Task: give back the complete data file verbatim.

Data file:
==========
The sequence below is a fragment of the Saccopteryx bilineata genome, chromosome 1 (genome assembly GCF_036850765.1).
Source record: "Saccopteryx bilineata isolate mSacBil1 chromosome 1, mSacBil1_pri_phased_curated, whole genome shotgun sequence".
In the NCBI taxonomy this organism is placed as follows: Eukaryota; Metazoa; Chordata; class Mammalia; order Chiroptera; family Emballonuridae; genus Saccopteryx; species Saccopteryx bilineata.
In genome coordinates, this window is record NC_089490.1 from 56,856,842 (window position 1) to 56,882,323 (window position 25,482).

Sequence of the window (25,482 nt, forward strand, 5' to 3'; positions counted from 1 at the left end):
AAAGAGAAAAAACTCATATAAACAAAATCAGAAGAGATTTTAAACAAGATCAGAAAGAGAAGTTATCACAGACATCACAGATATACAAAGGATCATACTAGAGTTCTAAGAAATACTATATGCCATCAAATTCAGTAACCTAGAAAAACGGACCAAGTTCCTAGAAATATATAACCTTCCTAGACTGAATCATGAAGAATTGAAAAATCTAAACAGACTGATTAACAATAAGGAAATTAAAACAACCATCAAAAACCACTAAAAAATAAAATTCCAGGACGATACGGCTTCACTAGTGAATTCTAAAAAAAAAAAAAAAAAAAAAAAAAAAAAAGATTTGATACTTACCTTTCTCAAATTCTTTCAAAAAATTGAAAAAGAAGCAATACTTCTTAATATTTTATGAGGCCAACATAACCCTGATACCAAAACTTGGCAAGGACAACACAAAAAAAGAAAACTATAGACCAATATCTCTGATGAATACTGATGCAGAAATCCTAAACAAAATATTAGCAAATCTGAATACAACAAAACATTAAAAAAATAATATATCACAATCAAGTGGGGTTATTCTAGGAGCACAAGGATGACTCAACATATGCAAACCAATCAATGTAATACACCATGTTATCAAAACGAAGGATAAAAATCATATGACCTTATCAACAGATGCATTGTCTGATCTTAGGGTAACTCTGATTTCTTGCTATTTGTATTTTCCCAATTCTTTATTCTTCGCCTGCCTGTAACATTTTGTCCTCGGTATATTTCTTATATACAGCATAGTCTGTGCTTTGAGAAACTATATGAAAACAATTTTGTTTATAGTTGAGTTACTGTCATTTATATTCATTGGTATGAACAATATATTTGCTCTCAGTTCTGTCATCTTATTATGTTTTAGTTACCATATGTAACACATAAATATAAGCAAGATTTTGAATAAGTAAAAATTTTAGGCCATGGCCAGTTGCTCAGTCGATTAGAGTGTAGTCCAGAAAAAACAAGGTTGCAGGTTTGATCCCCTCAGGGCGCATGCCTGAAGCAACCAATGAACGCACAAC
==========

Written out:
The sequence below is a fragment of the Saccopteryx bilineata genome, chromosome 1 (genome assembly GCF_036850765.1).
Source record: "Saccopteryx bilineata isolate mSacBil1 chromosome 1, mSacBil1_pri_phased_curated, whole genome shotgun sequence".
In the NCBI taxonomy this organism is placed as follows: Eukaryota; Metazoa; Chordata; class Mammalia; order Chiroptera; family Emballonuridae; genus Saccopteryx; species Saccopteryx bilineata.
In genome coordinates, this window is record NC_089490.1 from 56,856,842 (window position 1) to 56,882,323 (window position 25,482).

Sequence of the window (25,482 nt, forward strand, 5' to 3'; positions counted from 1 at the left end):
AAAGAGAAAAAACTCATATAAACAAAATCAGAAGAGATTTTAAACAAGATCAGAAAGAGAAGTTATCACAGACATCACAGATATACAAAGGATCATACTAGAGTTCTAAGAAATACTATATGCCATCAAATTCAGTAACCTAGAAAAACGGACCAAGTTCCTAGAAATATATAACCTTCCTAGACTGAATCATGAAGAATTGAAAAATCTAAACAGACTGATTAACAATAAGGAAATTAAAACAACCATCAAAAACCACTAAAAAATAAAATTCCAGGACGATACGGCTTCACTAGTGAATTCTAAAAAAAAAAAAAAAAAAAAAAAAAAAAAAGATTTGATACTTACCTTTCTCAAATTCTTTCAAAAAATTGAAAAAGAAGCAATACTTCTTAATATTTTATGAGGCCAACATAACCCTGATACCAAAACTTGGCAAGGACAACACAAAAAAAGAAAACTATAGACCAATATCTCTGATGAATACTGATGCAGAAATCCTAAACAAAATATTAGCAAATCTGAATACAACAAAACATTAAAAAAATAATATATCACAATCAAGTGGGGTTATTCTAGGAGCACAAGGATGACTCAACATATGCAAACCAATCAATGTAATACACCATGTTATCAAAACGAAGGATAAAAATCATATGACCTTATCAACAGATGCATTGTCTGATCTTAGGGTAACTCTGATTTCTTGCTATTTGTATTTTCCCAATTCTTTATTCTTCGCCTGCCTGTAACATTTTGTCCTCGGTATATTTCTTATATACAGCATAGTCTGTGCTTTGAGAAACTATATGAAAACAATTTTGTTTATAGTTGAGTTACTGTCATTTATATTCATTGGTATGAACAATATATTTGCTCTCAGTTCTGTCATCTTATTATGTTTTAGTTACCATATGTAACACATAAATATAAGCAAGATTTTGAATAAGTAAAAATTTTAGGCCATGGCCAGTTGCTCAGTCGATTAGAGTGTAGTCCAGAAAAAACAAGGTTGCAGGTTTGATCCCCTCAGGGCGCATGCCTGAAGCAACCAATGAACGCACAAC